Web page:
Most people don’t actually know much about Cancer. So when one of his recently cancer-stricken patients asked what it was exactly he was having to battle through, Siddhartha Mukherjee decided he needed to craft a really good answer not just for his patient, but for the rest of humanity.
In 2010, Siddhartha – an Indian-born American physician and oncologist – published the ‘Emperor of All Maladies: A Biography of Cancer’. A year later, the book won a slew of awards before finally receiving the 2011 Pulitzer Prize for General Non-Fiction.
Mukherjee’s time as a hematology/oncology fellow at the Massachusetts General Hospital drove him to write about the topic in great detail, including his personal experiences as a physician, a comprehensive examination of Cancer’s sordid history as well as the latest research and therapies.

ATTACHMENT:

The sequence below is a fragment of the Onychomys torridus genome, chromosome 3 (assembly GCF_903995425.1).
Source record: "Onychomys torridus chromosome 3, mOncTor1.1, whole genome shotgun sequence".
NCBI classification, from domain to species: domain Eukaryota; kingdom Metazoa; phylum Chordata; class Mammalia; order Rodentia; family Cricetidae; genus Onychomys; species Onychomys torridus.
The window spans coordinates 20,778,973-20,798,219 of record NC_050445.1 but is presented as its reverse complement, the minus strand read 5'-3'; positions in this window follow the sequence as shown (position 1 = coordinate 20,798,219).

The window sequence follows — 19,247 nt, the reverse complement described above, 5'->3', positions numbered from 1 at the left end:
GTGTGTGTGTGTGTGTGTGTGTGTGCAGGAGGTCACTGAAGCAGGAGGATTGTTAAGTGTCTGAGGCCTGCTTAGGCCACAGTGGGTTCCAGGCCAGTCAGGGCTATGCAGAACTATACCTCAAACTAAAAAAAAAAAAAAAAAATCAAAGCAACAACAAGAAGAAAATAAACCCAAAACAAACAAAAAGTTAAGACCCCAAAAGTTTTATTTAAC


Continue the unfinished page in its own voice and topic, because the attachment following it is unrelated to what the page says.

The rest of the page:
The book was heralded as an ‘elegant inquiry, at once clinical and personal, into long history’ of cancer. In 2015, director Barak Goodman and producer Ken Burns came together to produce a six-hour, three-episode documentary film that became the most in-depth documentary made on any single disease (of which cancer is several).
The series optimistically concludes, nothing that new, promising treatments and research point to an undoubtable, inevitable victory. ‘Cancer: The Emperor of All Maladies’ is a thorough look at an enemy that threatens the entire human race and the ongoing, combined effort of humanity as it marches onward unflinchingly.
The Story of Maths
Yes, I know, it’s Maths, but whoever said Maths had to be boring? Here, we ditch the complex calculations and unsolvable “find X” questions for a look at the very history of Mathematics itself.
In ‘The Story of Maths’, host Marcus du Sautoy demonstrates the fundamental nature of Mathematics (which undoubtedly will do little to persuade most of us to love our algebra homework) and the rise of mathematics over the ages.